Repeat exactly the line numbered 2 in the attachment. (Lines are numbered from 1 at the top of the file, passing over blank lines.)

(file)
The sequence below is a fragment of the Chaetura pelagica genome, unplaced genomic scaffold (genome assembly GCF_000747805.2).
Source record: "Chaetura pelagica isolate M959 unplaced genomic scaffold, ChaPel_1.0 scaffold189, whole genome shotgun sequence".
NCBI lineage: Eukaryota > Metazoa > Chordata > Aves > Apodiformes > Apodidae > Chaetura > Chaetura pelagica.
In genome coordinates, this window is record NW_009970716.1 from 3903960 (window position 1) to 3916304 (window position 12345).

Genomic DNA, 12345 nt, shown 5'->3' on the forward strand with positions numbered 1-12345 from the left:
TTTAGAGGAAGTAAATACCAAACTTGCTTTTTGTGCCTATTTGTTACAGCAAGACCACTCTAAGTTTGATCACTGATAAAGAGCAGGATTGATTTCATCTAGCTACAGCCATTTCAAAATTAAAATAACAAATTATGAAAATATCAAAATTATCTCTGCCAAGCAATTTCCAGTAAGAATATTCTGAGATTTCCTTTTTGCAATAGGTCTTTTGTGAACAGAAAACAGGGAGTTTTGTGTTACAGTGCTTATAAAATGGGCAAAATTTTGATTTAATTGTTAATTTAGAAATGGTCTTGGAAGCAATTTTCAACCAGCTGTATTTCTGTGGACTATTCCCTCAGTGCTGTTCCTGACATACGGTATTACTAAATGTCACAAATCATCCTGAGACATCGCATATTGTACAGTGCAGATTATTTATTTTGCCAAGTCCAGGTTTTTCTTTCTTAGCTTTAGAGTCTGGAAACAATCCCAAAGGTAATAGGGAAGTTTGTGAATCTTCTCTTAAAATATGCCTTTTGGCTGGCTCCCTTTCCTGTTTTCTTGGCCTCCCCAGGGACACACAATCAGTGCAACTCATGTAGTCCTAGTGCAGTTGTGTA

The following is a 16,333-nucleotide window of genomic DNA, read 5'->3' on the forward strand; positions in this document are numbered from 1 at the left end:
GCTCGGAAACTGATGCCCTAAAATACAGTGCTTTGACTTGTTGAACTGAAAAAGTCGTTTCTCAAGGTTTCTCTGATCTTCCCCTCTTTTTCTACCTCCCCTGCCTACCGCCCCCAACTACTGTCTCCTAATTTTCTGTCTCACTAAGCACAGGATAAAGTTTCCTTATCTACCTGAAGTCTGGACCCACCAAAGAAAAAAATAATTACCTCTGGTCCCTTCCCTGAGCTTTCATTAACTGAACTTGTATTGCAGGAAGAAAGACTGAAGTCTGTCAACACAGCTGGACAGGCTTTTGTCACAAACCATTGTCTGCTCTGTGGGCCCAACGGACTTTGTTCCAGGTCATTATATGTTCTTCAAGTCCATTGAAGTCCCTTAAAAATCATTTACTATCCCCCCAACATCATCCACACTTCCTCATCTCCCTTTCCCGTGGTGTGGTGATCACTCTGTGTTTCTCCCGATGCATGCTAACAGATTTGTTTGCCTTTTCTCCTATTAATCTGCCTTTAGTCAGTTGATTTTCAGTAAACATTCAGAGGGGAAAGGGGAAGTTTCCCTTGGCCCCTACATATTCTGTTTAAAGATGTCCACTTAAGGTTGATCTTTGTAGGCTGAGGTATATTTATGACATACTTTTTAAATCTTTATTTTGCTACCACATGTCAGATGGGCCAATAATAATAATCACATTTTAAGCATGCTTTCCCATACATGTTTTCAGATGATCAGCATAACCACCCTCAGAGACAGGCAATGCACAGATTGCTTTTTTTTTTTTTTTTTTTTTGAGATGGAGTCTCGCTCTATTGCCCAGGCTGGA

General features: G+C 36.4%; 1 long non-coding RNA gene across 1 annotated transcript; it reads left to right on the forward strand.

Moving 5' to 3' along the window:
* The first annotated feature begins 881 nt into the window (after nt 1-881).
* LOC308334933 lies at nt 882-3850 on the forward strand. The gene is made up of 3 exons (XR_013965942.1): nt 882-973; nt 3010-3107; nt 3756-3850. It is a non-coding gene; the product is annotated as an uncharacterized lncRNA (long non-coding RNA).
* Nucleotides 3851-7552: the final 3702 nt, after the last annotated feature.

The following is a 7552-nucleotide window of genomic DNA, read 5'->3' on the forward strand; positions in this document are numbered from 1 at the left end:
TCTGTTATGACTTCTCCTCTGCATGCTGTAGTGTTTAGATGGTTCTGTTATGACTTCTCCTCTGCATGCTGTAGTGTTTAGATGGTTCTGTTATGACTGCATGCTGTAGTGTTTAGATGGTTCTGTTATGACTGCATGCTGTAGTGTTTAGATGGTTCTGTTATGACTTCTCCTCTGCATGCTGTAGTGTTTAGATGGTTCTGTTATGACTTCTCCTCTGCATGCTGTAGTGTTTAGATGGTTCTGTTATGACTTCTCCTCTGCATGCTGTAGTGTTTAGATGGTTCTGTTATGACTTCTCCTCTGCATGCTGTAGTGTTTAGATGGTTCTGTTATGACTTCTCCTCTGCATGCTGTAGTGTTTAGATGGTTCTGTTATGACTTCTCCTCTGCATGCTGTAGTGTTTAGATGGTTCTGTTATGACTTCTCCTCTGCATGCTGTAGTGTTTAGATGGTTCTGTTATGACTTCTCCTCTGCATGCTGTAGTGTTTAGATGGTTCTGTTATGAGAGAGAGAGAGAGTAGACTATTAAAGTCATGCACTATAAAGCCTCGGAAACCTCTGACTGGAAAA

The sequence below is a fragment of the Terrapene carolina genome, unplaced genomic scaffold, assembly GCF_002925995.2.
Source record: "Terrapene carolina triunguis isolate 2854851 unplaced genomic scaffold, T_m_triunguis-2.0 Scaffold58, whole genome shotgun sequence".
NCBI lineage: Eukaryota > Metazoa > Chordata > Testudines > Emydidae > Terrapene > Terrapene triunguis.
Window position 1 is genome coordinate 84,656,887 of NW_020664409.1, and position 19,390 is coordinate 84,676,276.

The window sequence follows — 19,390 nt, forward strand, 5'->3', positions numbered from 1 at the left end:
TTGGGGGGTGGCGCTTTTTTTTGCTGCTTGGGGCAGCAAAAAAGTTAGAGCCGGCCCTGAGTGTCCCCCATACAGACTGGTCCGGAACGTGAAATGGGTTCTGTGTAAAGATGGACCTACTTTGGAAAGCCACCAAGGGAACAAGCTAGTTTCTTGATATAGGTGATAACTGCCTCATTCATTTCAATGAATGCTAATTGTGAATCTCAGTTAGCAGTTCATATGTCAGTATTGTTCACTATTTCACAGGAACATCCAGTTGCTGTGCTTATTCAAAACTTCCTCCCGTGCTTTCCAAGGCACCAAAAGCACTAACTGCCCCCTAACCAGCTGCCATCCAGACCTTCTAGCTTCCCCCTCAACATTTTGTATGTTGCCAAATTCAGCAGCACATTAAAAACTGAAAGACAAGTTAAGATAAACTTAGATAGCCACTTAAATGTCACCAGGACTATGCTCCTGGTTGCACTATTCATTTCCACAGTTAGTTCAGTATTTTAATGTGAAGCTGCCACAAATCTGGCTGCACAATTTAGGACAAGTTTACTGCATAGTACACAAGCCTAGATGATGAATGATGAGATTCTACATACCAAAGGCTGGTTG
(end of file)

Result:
Source record: "Chaetura pelagica isolate M959 unplaced genomic scaffold, ChaPel_1.0 scaffold189, whole genome shotgun sequence".